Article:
Withdrawal from the ABM Treaty: A Reply
By CÃ©dric van Assche
Professors Frederic Kirgis and David Sloss say that the language of Article 15, para. 2 of the ABM Treaty appears to grant each party the unilateral discretion to decide for itself whether the conditions for withdrawal have occurred. Taking into account the self-judging nature of Article 15, para. 2, they both conclude that the case would therefore not be justiciable. However, it seems to me that such a conclusion could only be drawn if extraordinary events jeopardizing the supreme interests of a party have actually occurred. As the United States and the Russian Federation have already expressed conflicting views on this point, it seems to me that nothing precludes a court from ruling that the US withdrawal did or did not infringe the provisions of Article 15, para. 2 of the 1972 ABM Treaty inasmuch as the occurrence of such extraordinary events is a matter for objective determination by a Court. I would therefore conclude that the question of US withdrawal is a justiciable international legal dispute.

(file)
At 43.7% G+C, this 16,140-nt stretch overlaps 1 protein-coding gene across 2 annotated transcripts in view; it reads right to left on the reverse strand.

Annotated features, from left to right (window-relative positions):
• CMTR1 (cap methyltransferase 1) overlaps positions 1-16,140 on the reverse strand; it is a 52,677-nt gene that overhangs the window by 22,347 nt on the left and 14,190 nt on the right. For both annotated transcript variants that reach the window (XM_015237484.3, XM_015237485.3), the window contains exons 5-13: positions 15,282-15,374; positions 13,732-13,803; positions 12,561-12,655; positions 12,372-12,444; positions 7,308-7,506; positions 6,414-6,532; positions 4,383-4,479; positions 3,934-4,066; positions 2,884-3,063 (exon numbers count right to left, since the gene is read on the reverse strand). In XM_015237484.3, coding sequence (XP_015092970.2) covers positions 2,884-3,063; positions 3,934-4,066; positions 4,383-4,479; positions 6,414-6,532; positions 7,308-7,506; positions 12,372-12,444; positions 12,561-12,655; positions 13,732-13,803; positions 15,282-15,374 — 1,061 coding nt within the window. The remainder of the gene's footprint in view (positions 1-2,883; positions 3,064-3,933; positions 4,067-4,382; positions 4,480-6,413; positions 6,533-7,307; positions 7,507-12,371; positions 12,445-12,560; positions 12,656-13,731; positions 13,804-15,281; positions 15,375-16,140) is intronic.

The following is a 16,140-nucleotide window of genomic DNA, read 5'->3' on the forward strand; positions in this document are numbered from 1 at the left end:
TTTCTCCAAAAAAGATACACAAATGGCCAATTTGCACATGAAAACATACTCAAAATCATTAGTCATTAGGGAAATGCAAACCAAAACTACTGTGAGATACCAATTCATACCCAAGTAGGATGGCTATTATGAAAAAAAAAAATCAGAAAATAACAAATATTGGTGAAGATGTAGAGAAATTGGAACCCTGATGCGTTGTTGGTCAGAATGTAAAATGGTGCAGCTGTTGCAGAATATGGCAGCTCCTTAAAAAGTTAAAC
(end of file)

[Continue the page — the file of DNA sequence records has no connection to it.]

CÃ©dric van Assche
Centre for International Law
Free University of Brussels (VUB), Belgium
By Frederic L. Kirgis
On December 13, 2001, President Bush announced that he had given formal notice to Russia, in accordance with the provisions of the Anti-Ballistic Missile (ABM) Treaty, that the United States is withdrawing from the Treaty. Article XV of the ABM Treaty says, AEach Party shall, in exercising its national sovereignty, have the right to withdraw from this Treaty if it decides that extraordinary events related to the subject matter of this Treaty have jeopardized its supreme interests.@ Six months= notice to the other party (Russia) is required, so the United States= withdrawal presumably will become effective next June.